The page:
The next few days we continued to explore the many beautiful temples and palaces in Jaipur. The Aussies missed multiple breathtaking opportunities, because they refused to remove their shoes to enter religious temples. I was shocked by this discovery, but let them wait outside as I received my own private tour.
The day I was looking forward to most was Holi – the celebration of colors. This was an experience that had been on my bucket list for years. I had prepared with culturally appropriate white clothing so that when people threw the colored powders, it would pop against my white clothes. I also covered my body in lotion. I had read that the colors not only dye your clothes, but your skin as well. I figured walking around looking like an Oompa Loompa for the next couple of days, wouldn’t be ideal.
On the morning of Holi, I met Natalie and Margaret, but what I found was the breaking point of my patience. Natalie was wearing a tight, white, spaghetti strap dress that left nothing to the imagination. My jaw instantly dropped. This was not OK. Not only was her outfit dangerous to her safety, but it risked ruining my much anticipated experience as well! I refused to bite my tongue any longer.
“Natalie, Holi is not a day that you wear clothes fit for clubbing. This is a religious holiday and I really don’t think that outfit is appropriate.”
Natalie responded, “I wore less in Turkey, I can’t imagine India being any worse.”
I begged her mother to talk some sense into Natalie, but it was no use. The tour coordinator then arrived on his scooter. He immediately said a few words to Natalie, which I didn’t hear, but could only assume were in regards to her clothing choices. Then he turned to our group and began explaining the customs of Holi.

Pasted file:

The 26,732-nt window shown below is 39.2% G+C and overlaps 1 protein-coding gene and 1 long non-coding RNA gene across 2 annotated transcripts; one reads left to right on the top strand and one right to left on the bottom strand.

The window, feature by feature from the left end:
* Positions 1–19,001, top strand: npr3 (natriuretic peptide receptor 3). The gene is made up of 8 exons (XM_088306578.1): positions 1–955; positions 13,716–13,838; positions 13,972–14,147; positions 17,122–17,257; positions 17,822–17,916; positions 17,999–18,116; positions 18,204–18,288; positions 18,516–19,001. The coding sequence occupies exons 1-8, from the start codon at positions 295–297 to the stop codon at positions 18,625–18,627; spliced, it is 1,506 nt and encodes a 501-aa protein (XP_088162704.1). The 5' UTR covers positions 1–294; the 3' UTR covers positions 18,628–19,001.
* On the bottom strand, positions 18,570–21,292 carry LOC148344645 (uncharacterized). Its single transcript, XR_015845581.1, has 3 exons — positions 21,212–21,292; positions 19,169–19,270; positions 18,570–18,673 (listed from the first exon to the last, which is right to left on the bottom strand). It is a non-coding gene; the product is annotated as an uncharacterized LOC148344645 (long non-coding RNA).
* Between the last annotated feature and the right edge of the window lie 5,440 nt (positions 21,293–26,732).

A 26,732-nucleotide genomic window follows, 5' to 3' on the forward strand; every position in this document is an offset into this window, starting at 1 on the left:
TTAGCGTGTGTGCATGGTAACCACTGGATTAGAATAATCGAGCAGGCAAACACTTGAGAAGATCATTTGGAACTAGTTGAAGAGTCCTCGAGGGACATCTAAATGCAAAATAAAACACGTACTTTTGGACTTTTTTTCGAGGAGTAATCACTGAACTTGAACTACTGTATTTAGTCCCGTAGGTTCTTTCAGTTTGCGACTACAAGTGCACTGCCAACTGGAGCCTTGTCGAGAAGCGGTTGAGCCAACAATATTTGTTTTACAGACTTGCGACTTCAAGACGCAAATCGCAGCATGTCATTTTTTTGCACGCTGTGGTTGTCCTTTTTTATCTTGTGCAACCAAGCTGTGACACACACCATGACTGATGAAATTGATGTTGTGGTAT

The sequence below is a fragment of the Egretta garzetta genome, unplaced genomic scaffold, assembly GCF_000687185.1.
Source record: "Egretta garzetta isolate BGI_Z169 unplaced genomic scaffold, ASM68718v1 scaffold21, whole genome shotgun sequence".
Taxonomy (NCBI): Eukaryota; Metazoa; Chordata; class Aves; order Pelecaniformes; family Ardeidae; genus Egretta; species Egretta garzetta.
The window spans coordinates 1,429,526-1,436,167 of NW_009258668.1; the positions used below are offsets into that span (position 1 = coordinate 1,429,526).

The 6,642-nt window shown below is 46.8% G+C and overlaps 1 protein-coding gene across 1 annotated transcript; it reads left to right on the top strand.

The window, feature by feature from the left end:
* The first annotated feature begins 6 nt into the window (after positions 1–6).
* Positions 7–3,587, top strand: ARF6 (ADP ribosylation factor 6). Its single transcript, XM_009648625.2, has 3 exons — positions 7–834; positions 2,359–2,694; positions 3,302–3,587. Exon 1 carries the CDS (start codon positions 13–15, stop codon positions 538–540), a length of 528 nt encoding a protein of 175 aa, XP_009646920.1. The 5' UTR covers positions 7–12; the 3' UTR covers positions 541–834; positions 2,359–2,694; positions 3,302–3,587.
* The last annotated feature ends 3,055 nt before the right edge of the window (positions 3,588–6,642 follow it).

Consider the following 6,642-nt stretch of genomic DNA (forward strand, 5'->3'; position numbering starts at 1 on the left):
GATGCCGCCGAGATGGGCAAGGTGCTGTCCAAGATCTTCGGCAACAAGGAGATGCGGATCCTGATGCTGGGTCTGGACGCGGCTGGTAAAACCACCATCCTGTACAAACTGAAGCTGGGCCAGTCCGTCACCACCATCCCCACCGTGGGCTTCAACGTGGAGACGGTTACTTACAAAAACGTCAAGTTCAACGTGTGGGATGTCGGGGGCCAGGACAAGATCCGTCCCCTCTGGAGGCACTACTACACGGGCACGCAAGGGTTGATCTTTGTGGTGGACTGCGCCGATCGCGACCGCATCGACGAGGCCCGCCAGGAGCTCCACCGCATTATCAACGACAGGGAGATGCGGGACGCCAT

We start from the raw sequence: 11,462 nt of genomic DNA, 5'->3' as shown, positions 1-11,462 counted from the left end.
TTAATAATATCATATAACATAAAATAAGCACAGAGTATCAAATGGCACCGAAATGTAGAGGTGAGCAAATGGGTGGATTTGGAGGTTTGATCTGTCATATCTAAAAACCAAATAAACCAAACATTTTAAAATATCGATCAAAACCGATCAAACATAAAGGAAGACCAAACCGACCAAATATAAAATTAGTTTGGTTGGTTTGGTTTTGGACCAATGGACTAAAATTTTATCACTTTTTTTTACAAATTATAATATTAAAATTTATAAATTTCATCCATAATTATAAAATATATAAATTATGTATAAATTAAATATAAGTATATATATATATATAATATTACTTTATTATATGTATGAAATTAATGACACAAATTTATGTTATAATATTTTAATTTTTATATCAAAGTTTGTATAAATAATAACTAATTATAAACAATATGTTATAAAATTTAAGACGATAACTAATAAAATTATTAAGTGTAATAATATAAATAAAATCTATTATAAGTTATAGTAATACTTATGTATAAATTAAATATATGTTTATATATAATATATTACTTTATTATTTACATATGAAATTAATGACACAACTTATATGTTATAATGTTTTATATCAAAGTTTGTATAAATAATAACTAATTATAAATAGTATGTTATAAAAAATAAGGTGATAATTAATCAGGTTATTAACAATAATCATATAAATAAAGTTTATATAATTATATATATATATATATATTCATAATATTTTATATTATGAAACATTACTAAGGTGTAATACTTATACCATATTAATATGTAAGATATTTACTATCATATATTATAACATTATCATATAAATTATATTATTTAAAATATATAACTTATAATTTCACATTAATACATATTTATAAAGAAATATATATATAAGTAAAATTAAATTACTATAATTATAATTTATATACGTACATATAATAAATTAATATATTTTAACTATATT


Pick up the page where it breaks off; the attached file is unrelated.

He showed us how to put a bit of the color powder on our fingers then rub some on each check of another celebrator, while saying “Happy Holi.” After being completely covered in powder by the hotel staff, we were ready to hit the streets and celebrate. As we started walking towards the car, the driver saw Natalie’s outfit and said short, abrupt words to her, “No. Change.”
Natalie huffed a bit, but the driver stood firm. He would not allow her to get in his car with her current outfit on. After a bit of a tantrum, Natalie finally gave in and went upstairs to change. I heard a few grumbles about her Instagram pictures being ruined, but I knew she’d realize the reasoning later.
With a more appropriately clothed Natalie, we drove to our first stop of celebration. The streets were filled with people throwing color, shouting in celebration, and enjoying the special day. There were a few times that men would surround us yelling, “Selfie! Selfie!” trying to get photos with us or trying to touch us and rub up behind us to cop a feel, but when things began to get too intense, Rajesh would yell sternly in Hindi and the crowd would back up. Having our two “body guards” with us made me feel safe and I would just give them a look when I’d had enough of a specific group and after a few shouts we’d be back on our way again.
My favorite part of Holi was when Rajesh took us to a temple. Of course the Aussies stayed outside, because venturing in would require removing their shoes. The space inside the temple was filled with people chanting and jumping up and down. Rajesh explained that everyone was waiting for the moment when the curtains would open and the we could see the statues of the Gods. I could feel the anticipation in the crowd around me building and I found myself jumping and dancing along with them.